Jacksonville Personal Injury Attorneys Helpful Facts
If there an OSHA inspection due to an injury or for a standard inspection, here are some tips for an employer to know:
- Maintaining up-to-date records — especially OSHA 300 logs that track workplace injuries — will also help keep the path smooth for employers because everything will be in order when OSHA asks to see these documents.
- Find out Why OSHA Is There — When an OSHA inspector arrives, attorneys say the first thing an employer should do is ask to see the inspector’s credentials, but the next thing is to find out what brought the inspector to the business. The agency has broad investigatory authority, but it must have probable cause to believe that a violative condition exists to enter a facility. There are numerous things that can provide OSHA with probable cause, including an employee complaint, a report from a first responder at the site of an accident or fatality, a media report of an incident at the facility, or a national or local inspection program targeting specific industries or hazards that uses neutral criteria to determine where inspections should take place. The employer should ask what has prompted OSHA’s investigation at the start of the interaction, to flush-out what the agency is looking for, lawyers say.
- Assert Your Rights When Necessary — During an OSHA inspection, the rights of the agency, the employer and the employees all need to be balanced, and lawyers say it’s important for employers to understand theirs so they can stick up for themselves when they need to. The first right that employers should know they have is that, even though it’s generally beneficial to cooperate with OSHA, they do not necessarily have to let an inspector in right away. During the inspection, employers also have the right to have a representative present, including during interviews with management-level employees and to object to inspections that are not reasonable, including those that would be overly disruptive to business operations. Employers can also ask an inspector to wait a reasonable amount of time for the employer’s representative to arrive before beginning the inspection, lawyers say.
- Know Who Else May Be There — While longstanding policy permits workers in unionized workplaces to have a union representative present during an inspection, an OSHA interpretation letter made public in February 2013 stated that the agency’s regulations allow workers at businesses without collective bargaining agreements to select outside representatives, including union agents, to represent them during OSHA inspections.
- Shadow the Compliance Officer — Once the inspection does begin, the compliance officer will go on a walk-around to perform the inspection, and attorneys say it’s important for the employer’s representative to remain by the officer’s side for that entire time. Beyond just being present, the employer’s representative should be taking side-by-side photographs whenever the compliance officer takes a photograph and should be collecting his or her own version of any physical evidence OSHA takes during the inspection. Keeping your own version of the evidence that the OSHA inspector collects will allow you to have an understanding of what the government may end up basing citations on and lets you evaluate the situation yourself, attorneys told Law360.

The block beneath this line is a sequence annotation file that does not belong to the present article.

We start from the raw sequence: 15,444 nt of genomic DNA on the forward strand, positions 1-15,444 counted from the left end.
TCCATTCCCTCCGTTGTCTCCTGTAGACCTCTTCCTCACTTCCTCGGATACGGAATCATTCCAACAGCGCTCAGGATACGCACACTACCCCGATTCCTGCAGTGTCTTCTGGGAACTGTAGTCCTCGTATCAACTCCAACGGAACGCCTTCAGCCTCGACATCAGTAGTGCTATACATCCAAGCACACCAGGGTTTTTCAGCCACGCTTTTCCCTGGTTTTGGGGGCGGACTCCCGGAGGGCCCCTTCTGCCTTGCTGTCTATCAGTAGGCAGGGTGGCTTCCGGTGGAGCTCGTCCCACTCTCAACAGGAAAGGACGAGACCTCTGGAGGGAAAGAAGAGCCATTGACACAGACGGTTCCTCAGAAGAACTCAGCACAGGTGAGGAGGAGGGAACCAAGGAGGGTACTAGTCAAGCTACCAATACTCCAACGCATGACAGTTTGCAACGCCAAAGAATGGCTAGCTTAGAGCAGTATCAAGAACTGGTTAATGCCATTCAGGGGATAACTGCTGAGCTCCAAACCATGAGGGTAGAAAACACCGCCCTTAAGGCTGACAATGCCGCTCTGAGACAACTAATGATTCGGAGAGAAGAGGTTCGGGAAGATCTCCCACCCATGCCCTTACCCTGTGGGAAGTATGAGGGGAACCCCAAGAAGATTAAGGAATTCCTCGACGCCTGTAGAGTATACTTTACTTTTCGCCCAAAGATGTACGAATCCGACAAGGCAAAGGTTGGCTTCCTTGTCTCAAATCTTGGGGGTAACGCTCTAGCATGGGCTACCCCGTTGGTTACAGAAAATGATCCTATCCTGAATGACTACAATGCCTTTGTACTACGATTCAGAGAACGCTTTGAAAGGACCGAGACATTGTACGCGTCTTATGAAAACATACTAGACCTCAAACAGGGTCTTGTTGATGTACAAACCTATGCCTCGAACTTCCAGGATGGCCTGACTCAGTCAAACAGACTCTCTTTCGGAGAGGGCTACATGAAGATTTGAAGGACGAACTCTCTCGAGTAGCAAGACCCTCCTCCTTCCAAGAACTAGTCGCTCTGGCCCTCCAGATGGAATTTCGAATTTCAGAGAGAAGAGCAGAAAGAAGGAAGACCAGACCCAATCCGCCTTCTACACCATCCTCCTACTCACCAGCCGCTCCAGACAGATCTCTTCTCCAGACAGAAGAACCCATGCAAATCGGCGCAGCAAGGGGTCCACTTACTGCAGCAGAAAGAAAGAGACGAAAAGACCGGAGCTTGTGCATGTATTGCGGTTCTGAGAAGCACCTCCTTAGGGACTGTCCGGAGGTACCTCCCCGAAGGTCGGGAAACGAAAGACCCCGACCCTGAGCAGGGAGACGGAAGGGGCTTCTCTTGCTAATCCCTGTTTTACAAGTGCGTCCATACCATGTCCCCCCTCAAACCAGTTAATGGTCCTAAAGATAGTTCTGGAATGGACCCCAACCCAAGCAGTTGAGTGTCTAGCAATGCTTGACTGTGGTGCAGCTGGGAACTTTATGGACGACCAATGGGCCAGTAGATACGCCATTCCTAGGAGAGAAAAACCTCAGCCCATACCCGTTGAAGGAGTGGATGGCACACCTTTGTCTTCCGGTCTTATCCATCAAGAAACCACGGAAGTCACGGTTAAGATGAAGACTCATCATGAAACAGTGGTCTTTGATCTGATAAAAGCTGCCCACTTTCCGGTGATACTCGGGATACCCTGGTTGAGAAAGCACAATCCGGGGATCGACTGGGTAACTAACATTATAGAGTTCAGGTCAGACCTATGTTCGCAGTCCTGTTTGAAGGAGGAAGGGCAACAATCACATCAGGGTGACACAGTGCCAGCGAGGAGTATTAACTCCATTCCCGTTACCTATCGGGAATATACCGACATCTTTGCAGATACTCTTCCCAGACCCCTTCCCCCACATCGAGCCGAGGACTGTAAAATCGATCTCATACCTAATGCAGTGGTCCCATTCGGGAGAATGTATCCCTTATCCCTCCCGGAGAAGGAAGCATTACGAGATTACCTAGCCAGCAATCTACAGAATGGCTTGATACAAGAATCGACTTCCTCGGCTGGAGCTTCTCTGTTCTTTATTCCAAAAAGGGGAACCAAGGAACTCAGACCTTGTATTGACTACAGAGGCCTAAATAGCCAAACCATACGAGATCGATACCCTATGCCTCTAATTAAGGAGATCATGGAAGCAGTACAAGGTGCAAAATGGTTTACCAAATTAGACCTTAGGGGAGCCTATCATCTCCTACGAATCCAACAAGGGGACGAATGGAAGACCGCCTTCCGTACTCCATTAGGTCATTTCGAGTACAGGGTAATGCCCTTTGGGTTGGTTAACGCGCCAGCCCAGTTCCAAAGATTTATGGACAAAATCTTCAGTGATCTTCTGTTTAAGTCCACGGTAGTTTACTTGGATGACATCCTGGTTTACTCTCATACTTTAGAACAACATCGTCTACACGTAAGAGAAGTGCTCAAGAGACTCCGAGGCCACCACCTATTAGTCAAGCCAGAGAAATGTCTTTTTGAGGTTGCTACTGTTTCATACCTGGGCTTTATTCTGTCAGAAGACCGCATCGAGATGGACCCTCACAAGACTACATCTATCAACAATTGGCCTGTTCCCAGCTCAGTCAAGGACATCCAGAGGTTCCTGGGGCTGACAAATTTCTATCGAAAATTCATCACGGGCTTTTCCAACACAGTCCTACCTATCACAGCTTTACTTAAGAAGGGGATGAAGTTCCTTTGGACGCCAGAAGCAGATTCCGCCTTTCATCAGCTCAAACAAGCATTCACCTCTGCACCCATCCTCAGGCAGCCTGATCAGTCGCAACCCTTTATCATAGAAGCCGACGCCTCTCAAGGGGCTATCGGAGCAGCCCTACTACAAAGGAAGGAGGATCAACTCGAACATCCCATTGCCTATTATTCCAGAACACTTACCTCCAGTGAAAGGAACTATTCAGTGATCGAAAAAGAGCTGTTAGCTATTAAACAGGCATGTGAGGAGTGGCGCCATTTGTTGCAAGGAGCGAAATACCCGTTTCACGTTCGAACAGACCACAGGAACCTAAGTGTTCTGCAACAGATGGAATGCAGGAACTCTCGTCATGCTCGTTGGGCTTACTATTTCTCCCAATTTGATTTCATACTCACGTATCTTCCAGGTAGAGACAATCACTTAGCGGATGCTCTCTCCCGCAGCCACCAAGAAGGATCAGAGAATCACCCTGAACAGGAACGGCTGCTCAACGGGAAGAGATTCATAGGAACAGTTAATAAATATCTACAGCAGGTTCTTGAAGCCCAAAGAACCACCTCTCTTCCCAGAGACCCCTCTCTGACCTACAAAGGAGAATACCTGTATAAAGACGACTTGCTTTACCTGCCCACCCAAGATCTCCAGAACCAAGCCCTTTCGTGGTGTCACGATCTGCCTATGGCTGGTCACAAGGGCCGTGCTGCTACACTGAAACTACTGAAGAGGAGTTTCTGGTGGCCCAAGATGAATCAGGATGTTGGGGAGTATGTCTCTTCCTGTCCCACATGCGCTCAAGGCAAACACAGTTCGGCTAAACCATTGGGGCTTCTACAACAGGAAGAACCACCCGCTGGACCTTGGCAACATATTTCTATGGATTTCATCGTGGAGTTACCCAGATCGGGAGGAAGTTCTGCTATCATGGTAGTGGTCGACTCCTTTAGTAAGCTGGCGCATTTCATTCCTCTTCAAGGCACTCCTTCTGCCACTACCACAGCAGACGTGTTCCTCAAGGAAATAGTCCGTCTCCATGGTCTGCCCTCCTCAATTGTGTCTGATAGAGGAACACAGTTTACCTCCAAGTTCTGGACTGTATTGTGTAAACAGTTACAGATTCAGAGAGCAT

- Prep Your Workers for Interviews — The compliance officer will want to talk to your employees, but whether the interviews are with management or non-management employees makes a big difference. As a general rule, OSHA will speak with non-management employees without an employer representative present, but when it comes to management-level staffers, the company can and should insist on having a representative, which can include outside counsel, present for the interview because anything a management employee says can be deemed an admission by the company, lawyers say. In both cases, it is best to try to get your employees ready.
- Protect Your Confidential Information — OSHA will often ask for documents, and lawyers say it’s helpful to ask that all such requests be made in writing both so that the employer can be sure to not miss any requests and to have a record if OSHA claims there are discrepancies between what was requested and what was produced. And in turning over documents, it is important for employers to take steps to protect their trade secrets and other confidential information from public disclosure, attorneys say. Employers can try to protect their sensitive documents from such disclosure by labeling them as confidential before producing them for OSHA. When information is labeled confidential, OSHA will either refuse to produce the information in response to a FOIA request, or will at least notify the employer that such a request has been made, and possibly even let the employer know who made the request and let the employer justify its claim that the information should be kept under wraps.
- Remember It Isn’t the Final Word — At the closing conference that ends an investigation, OSHA may decide to issue citations for alleged violations, but lawyers say employers should keep in mind that this does not necessarily have to be the end of the road. It is therefore important for employers to keep their own record of what occurred during the inspection, to make an informed decision about whether to push back.